All ETDs from UAB

Advisory Committee Chair

Edward Acosta

Advisory Committee Members

Stephen Barnes

Victoria Johnson

William Parker

Craig Wilson

Document Type


Date of Award


Degree Name by School

Doctor of Philosophy (PhD) Heersink School of Medicine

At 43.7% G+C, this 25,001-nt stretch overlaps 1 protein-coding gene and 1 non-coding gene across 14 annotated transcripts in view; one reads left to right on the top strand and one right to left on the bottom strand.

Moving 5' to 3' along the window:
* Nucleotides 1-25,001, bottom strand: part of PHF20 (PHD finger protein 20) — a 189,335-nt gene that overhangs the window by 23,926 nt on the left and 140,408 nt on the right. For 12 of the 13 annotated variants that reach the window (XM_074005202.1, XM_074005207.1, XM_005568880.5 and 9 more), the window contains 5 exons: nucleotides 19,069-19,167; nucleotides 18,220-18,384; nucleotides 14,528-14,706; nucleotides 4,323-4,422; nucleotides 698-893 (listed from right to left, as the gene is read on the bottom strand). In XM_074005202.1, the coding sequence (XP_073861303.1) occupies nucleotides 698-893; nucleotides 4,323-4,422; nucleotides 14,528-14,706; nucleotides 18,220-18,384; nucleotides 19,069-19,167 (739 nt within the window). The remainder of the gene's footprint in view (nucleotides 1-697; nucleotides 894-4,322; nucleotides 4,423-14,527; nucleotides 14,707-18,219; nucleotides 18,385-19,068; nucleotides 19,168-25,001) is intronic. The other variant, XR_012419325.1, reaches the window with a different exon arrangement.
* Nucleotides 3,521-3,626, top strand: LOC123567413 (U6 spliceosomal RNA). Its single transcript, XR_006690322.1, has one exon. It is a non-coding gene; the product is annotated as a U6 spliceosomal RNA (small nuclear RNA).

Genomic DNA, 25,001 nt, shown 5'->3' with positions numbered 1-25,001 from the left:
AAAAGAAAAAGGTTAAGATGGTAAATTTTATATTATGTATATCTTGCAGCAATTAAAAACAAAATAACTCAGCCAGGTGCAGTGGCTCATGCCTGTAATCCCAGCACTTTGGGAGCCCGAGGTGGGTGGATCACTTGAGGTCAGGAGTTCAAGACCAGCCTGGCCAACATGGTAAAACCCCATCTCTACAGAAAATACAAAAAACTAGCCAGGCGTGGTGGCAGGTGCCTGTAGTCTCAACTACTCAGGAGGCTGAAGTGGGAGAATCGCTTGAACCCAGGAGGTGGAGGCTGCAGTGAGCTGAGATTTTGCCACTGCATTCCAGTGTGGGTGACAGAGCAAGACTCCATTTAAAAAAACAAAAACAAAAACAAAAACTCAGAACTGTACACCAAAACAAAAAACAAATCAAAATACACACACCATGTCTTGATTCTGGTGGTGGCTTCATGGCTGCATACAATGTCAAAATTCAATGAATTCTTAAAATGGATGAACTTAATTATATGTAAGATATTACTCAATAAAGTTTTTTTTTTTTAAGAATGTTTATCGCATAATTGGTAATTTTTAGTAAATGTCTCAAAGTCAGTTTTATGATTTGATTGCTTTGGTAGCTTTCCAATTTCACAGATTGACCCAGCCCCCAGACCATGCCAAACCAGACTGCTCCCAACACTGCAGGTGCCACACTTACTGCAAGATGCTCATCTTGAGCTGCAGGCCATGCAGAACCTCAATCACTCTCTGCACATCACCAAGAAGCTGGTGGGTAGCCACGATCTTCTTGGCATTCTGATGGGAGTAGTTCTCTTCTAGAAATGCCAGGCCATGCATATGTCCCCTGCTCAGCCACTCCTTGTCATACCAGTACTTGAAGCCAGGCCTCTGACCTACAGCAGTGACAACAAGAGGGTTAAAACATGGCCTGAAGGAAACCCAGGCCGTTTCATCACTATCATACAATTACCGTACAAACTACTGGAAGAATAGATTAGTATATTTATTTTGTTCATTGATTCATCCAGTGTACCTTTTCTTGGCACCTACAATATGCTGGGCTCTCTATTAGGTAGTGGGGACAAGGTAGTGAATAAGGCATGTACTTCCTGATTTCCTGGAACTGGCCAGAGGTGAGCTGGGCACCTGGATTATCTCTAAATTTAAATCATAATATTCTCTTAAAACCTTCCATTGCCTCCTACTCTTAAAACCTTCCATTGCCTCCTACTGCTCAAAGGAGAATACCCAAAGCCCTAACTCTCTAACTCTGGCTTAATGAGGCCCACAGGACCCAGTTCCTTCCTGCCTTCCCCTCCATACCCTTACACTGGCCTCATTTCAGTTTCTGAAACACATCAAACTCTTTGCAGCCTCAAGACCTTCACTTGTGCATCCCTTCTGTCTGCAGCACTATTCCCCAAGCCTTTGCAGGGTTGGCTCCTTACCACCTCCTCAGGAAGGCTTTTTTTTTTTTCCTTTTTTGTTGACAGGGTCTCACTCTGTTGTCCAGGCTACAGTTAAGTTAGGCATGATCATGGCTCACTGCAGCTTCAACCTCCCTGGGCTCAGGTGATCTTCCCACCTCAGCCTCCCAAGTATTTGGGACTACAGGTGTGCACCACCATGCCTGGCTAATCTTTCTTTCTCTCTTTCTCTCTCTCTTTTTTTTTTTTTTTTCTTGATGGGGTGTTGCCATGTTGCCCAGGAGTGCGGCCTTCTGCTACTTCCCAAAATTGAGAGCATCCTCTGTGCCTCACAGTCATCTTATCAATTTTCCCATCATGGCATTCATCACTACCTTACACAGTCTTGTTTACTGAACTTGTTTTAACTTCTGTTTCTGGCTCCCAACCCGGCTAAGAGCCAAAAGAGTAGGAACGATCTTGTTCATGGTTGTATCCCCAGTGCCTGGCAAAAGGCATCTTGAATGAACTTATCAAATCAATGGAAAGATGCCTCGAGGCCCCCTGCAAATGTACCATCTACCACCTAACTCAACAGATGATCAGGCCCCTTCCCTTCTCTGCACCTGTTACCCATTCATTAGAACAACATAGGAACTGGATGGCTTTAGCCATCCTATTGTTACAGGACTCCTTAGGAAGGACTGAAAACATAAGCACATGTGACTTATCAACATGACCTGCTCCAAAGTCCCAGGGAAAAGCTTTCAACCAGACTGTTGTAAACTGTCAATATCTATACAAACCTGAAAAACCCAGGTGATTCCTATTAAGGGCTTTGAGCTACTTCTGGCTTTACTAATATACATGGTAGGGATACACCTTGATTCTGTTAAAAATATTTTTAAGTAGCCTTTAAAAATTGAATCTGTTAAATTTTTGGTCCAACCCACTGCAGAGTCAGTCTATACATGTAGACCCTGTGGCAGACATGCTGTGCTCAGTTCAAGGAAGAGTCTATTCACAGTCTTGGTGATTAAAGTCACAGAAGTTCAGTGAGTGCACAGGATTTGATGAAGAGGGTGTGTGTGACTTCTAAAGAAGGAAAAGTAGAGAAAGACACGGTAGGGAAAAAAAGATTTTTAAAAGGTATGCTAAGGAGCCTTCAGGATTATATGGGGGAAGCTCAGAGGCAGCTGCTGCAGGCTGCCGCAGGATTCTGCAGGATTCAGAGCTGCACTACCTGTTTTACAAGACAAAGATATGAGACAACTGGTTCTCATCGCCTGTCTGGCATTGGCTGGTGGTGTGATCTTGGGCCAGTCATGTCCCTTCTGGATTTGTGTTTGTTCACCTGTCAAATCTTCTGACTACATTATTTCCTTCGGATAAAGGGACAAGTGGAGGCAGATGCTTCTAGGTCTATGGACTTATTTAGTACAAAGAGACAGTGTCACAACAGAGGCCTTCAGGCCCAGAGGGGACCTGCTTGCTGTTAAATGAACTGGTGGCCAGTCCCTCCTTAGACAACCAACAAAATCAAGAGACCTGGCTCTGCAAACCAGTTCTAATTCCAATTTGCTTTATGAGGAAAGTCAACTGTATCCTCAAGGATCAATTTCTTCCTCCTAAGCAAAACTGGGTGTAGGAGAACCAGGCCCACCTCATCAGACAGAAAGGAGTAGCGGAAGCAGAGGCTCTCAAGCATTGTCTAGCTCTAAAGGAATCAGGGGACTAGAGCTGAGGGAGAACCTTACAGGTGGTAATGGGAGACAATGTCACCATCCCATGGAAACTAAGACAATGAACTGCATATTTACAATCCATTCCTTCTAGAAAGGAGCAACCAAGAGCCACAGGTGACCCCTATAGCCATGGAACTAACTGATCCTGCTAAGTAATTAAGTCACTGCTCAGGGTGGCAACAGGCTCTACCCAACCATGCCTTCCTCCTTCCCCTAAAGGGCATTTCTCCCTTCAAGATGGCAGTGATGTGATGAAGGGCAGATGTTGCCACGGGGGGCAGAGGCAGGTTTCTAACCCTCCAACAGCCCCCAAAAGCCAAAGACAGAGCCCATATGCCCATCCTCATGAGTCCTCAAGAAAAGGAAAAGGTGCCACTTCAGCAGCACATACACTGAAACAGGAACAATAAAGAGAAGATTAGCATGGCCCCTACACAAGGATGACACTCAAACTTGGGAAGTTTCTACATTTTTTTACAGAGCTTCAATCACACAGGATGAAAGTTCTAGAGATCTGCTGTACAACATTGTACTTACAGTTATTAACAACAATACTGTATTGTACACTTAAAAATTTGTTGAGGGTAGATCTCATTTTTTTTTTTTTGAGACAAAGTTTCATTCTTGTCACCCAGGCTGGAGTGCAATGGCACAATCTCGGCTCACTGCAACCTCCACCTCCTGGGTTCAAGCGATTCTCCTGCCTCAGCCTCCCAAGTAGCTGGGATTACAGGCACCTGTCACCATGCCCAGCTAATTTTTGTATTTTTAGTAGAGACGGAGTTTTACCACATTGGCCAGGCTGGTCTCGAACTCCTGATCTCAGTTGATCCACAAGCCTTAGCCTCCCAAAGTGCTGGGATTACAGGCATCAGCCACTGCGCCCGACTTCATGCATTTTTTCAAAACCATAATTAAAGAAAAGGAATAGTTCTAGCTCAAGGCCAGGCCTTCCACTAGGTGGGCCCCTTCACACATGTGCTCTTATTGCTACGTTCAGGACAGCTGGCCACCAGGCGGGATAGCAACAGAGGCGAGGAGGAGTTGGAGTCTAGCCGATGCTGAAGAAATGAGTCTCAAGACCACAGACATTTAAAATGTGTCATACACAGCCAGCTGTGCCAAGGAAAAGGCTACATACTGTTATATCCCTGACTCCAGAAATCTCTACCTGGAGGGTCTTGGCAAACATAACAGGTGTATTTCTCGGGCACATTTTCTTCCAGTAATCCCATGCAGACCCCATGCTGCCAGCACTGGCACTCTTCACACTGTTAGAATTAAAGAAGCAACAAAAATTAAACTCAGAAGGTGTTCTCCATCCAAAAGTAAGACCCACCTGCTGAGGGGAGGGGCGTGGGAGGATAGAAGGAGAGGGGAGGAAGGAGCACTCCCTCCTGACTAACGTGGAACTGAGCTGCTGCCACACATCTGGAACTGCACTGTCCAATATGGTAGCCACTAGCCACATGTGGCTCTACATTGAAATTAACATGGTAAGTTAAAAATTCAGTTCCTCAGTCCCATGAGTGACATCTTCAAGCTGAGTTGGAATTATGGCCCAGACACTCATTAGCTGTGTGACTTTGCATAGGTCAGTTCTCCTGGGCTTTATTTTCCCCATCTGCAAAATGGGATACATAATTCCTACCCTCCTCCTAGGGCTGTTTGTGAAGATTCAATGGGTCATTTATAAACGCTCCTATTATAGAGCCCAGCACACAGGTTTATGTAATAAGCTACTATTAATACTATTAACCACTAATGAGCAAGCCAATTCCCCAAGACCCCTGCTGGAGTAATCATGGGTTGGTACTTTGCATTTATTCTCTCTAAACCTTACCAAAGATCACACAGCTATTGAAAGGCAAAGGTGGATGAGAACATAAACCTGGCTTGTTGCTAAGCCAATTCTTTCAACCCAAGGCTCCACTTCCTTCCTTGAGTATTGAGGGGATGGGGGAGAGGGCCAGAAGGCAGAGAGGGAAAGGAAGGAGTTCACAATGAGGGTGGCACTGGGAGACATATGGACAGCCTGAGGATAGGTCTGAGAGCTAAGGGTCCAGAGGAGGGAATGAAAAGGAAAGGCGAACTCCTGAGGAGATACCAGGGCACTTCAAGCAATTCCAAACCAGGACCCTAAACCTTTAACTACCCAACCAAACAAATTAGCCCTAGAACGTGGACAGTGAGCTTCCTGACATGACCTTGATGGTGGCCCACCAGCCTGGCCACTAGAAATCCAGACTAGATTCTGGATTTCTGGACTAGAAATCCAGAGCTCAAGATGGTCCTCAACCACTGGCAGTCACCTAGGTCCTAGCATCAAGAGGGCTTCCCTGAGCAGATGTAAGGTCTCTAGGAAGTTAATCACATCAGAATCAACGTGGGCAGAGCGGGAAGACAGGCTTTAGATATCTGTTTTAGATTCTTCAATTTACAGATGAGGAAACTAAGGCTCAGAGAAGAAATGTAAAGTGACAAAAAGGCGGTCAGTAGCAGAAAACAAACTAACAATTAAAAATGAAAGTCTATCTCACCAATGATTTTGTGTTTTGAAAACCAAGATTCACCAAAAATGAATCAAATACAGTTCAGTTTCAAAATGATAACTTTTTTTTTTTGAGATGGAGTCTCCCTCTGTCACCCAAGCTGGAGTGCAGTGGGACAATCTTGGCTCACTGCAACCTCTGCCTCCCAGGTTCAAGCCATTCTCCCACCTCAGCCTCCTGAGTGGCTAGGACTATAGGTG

The human immunodeficiency virus (HIV) pandemic is a growing concern, affecting almost 40 million people worldwide. Treatment for HIV infection consists of highly active antiretroviral therapy (HAART) to block different steps in the viral lifecycle, ultimately reducing HIV RNA to undetectable levels in the plasma. However, HIV RNA can be detected in numerous reservoirs outside of the blood despite the use of HAART. Therefore, measurement of antiretroviral (ARV) drugs in other biological matrices is important to broaden our understanding of HIV transmission, the development of viral resistance with sub-optimal ARV exposure, and fetal and neonatal drug exposure. This work describes the development of novel liquid chromatography methodologies and the subsequent quantitation of specific ARVs in four alternative biological matrices. Three ARVs commonly used in the developing world were tested for their shortterm stability in whole blood. These drugs were shown to be stable in whole blood for at least 24 hr when stored at room temperature or incubated at 37 to 40°C. Next, we measured nevirapine (NVP) concentrations in breast milk since it is regularly administered to prevent maternal transmission. Our data suggests that NVP concentrations may be sufficient to provide protection against HIV transmission for the breast-feeding infant. We iii then investigated amniotic fluid concentrations of three ARV agents highly prescribed during pregnancy. Our results show that lamivudine (3TC) and zidovudine (ZDV) concentrations in the amniotic fluid exceed those in maternal plasma leading to significant fetal exposure. In contrast, the low nelfinavir (NFV) concentrations observed are unlikely to provide fetal protection against HIV transmission and the sub-therapeutic levels may lead to the development of resistance mutations. Last, we examined ARV quantitation in the female genital tract using a novel cervicovaginal secretion collection methodology. Our methods were able to quantitate drugs from three ARV classes and will be applied to future studies examining the differential penetration of ARVs into the female genital tract. This work can subsequently be used when selecting optimal treatment regimens for prophylaxis of HIV transmission, to decrease HIV RNA in sanctuary sites, and to prevent the development of resistance mutations due to sub-optimal ARV exposure.



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